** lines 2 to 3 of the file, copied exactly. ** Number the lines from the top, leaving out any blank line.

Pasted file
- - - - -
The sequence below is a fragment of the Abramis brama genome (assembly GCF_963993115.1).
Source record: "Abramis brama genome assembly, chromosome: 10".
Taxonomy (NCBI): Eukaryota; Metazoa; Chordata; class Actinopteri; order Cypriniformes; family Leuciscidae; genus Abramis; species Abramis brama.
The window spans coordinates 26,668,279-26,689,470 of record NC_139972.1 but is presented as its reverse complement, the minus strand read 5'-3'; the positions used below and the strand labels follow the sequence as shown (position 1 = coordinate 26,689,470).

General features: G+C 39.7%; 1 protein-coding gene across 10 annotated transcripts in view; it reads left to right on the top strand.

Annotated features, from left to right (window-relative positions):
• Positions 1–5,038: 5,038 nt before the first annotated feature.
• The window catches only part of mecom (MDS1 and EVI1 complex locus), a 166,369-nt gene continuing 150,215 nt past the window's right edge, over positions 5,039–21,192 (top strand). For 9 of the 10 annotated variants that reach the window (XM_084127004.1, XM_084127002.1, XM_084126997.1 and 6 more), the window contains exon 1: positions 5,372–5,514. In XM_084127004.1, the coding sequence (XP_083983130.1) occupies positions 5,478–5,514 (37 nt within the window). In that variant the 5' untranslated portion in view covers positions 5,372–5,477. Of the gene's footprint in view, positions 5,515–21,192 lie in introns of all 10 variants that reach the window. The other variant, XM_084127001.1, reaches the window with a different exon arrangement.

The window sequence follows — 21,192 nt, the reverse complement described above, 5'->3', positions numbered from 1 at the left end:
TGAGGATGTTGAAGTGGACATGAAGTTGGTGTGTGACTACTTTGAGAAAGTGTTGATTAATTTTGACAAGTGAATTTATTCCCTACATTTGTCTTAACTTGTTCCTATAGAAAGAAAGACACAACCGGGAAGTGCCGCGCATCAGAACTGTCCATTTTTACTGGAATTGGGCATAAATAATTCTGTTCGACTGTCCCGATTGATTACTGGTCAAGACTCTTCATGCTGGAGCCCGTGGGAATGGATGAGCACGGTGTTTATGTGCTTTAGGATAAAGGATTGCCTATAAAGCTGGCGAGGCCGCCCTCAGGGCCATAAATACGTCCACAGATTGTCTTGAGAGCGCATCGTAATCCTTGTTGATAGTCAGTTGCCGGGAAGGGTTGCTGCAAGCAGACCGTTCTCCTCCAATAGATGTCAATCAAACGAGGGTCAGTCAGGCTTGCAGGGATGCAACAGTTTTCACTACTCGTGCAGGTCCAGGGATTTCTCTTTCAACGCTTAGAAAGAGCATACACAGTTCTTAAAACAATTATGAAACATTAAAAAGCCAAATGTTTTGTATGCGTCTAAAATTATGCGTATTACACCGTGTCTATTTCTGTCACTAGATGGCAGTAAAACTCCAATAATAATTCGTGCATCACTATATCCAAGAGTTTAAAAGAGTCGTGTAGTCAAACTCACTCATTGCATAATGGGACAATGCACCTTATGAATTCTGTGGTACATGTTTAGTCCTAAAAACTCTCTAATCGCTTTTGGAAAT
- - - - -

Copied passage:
Source record: "Abramis brama genome assembly, chromosome: 10".
Taxonomy (NCBI): Eukaryota; Metazoa; Chordata; class Actinopteri; order Cypriniformes; family Leuciscidae; genus Abramis; species Abramis brama.